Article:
Three Ways to Attack

 
 
By Peter-Michael Ziegler  |  Posted 2002-06-03 Print this article Print
 
 
 
 
 
 
 


There is thus only one way at present to determine how vigorously the current biometric security systems are able to resist attempts at overcoming them: test-it-, assail-it-, and outfox-it-yourself. Attempts undertaken to breach the systems can roughly be assigned to three different scenarios:
  • The first approach relies on tricking the biometrics system with the aid of artificially created data whilst making use of the regular sensor technology of the system; a precondition for this approach being spy-work that gets hold of more or less easily obtainable biometric features such as an image of a face or a fingerprint. After developing the appropriate photograph(s) and/or creating the artificial fingerprint(s) required, these copies of features can then be used to attempt to obtain authentication. The reactivating of traces of fat on a fingerprint scanner- of so-called latent images - also belongs to this scenario.
  • The second scenario also entails tricking the biometrics system with artificial data. In this case, however, by playing back to it reference data sets, collected, for instance, with the aid of a sniffer program listening on the USB port, the systems regular sensor system is bypassed. This procedure is commonly called a replay attack. For more on USB sniffers and hardware analyzers consult the Attacking Via the USB Port box.
  • The third approach is made up of attacks that aim at the data base directly. In general this scenario requires that one be in possession of data base administrator rights and have permission to exchange sets of data used as reference sets for recognition purposes. In the event that these data sets have no separate protection of their own the assailant has the opportunity of forging user data with a view to reactivating these at a later date in accordance with his or her designs. In the sensitive area of financial transactions this could turn out to be a ticking time bomb. Vide the hypothetical case of a former bank employee who years after leaving his firm decides to bring back to life the at one time surreptitiously created data set Mr. Millers eleventh finger with the intention of generously taking care of his retirement needs.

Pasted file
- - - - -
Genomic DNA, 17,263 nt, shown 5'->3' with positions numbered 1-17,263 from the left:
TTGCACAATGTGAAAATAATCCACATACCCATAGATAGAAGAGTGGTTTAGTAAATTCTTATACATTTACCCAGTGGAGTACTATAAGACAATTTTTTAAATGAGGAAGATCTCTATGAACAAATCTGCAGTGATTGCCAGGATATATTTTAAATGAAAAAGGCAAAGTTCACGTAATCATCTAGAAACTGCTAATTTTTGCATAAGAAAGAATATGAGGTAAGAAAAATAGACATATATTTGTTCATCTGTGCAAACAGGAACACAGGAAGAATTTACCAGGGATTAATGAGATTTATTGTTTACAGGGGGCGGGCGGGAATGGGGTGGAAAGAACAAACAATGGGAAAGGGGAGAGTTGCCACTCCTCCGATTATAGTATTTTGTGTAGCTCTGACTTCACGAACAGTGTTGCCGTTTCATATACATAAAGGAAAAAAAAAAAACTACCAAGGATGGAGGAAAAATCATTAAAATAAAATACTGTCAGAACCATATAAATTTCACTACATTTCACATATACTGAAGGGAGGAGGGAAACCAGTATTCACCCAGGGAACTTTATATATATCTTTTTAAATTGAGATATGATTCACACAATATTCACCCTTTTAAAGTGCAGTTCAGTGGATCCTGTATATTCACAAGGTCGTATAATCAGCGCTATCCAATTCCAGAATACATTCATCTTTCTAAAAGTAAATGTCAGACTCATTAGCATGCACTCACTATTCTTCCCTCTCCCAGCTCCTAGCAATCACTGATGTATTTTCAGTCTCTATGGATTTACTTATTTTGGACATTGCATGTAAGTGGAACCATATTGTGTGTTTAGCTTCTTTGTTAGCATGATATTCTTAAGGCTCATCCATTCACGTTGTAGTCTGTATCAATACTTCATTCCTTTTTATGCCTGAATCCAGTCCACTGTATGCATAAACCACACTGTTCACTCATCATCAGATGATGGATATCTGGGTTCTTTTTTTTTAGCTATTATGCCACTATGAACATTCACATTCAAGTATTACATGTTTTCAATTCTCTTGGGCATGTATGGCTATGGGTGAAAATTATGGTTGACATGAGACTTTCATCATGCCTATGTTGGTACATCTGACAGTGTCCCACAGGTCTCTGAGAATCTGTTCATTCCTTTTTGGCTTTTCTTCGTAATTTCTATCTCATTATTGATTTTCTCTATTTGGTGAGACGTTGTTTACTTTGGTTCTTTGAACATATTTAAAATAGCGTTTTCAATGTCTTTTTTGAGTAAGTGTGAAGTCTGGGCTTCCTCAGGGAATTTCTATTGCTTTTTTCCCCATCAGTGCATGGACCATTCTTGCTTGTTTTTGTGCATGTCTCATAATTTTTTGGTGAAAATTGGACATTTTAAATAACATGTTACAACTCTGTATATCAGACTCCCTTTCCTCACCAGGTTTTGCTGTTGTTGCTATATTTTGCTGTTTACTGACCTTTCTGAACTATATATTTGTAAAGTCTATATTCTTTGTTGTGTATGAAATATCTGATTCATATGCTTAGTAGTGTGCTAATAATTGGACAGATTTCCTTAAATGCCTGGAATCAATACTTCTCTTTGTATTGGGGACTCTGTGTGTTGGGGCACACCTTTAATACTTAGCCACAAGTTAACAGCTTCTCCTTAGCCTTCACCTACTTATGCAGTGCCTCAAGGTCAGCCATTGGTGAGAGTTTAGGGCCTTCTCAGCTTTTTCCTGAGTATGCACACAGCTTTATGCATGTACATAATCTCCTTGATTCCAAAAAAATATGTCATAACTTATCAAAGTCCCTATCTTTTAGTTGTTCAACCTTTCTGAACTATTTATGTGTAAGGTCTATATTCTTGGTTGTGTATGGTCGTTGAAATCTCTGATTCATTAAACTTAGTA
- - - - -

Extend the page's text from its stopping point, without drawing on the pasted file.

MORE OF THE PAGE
In our attempts at outfoxing the protective programs and devices we have concentrated on the first method: direct attempts at deceiving the systems with the aid of obvious procedures (such as the reactivation of latent images) and obvious feature forgeries (photographs, videos, silicon fingerprints). After already obtaining astonishing results by means of this approach, we conducted exemplary tests only on whether it was possible to extract biometrically-relevant data by eavesdropping on the communication via the USB port between the computer and the sensor.


 
 
 
 
 
 
 
 
 
 
 

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